Source: (2005) Devon, UK and Portland, OR, USA: Willan Publishing.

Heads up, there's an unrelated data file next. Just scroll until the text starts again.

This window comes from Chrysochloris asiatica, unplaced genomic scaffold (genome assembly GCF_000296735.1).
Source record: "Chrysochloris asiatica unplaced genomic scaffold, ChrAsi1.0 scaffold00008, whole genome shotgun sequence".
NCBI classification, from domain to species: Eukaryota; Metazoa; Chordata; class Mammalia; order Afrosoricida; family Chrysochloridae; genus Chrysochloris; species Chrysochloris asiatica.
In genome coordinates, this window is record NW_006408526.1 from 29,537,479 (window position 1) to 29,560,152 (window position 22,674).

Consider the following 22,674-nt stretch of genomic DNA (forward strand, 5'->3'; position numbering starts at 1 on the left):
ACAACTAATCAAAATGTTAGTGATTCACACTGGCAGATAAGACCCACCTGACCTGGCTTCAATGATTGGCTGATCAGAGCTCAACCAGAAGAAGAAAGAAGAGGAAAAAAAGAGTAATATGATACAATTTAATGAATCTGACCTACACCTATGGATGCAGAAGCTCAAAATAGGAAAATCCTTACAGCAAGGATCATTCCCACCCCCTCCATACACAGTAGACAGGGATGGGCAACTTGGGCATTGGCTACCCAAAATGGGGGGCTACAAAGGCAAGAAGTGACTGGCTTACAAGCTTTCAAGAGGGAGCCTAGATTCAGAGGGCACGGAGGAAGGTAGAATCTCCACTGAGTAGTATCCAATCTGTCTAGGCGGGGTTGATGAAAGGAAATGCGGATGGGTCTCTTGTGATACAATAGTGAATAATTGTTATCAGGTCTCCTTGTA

The study's goal was to advance practice, policy, theory, and research in restorative decisionmaking by improving the "fit" among these domains. This national case study featured a quantitative national program inventory and survey, along with a qualitative study that included interviews with a national sample of practitioners, participant observation, and interviews in several communities in two States (Colorado and Minnesota) active in restorative justice decisionmaking. The first chapter of this book defines restorative group conferencing in the context of a larger restorative justice movement and body of practice and policy, followed by a chapter that includes an inventory of the intervention theories that may inform practitioners' work as they anticipate restorative conferencing outcomes. The third chapter presents exploratory descriptive data on the prevalence of restorative conferencing in the United States, with attention to various conferencing models. A presentation and discussion of the qualitative component of the research begins with chapter 4, as it presents the research design for the qualitative study and describes primary and secondary units of analysis and the qualitative sampling protocol. The next three chapters present the data pertinent to how practitioners understand and apply the principles and related theories of restorative justice. The concluding chapter synthesizes theories of practice and considers definitions of "success" that relate to theories of intervention. Conclusions are drawn about the current state of restorative conferencing in the United States and the application of theory to practice in conferencing experiences. Further, the chapter presents issues, propositions, and concerns for future research, policy, and practice. Abstract courtesy of National Criminal Justice Reference Service,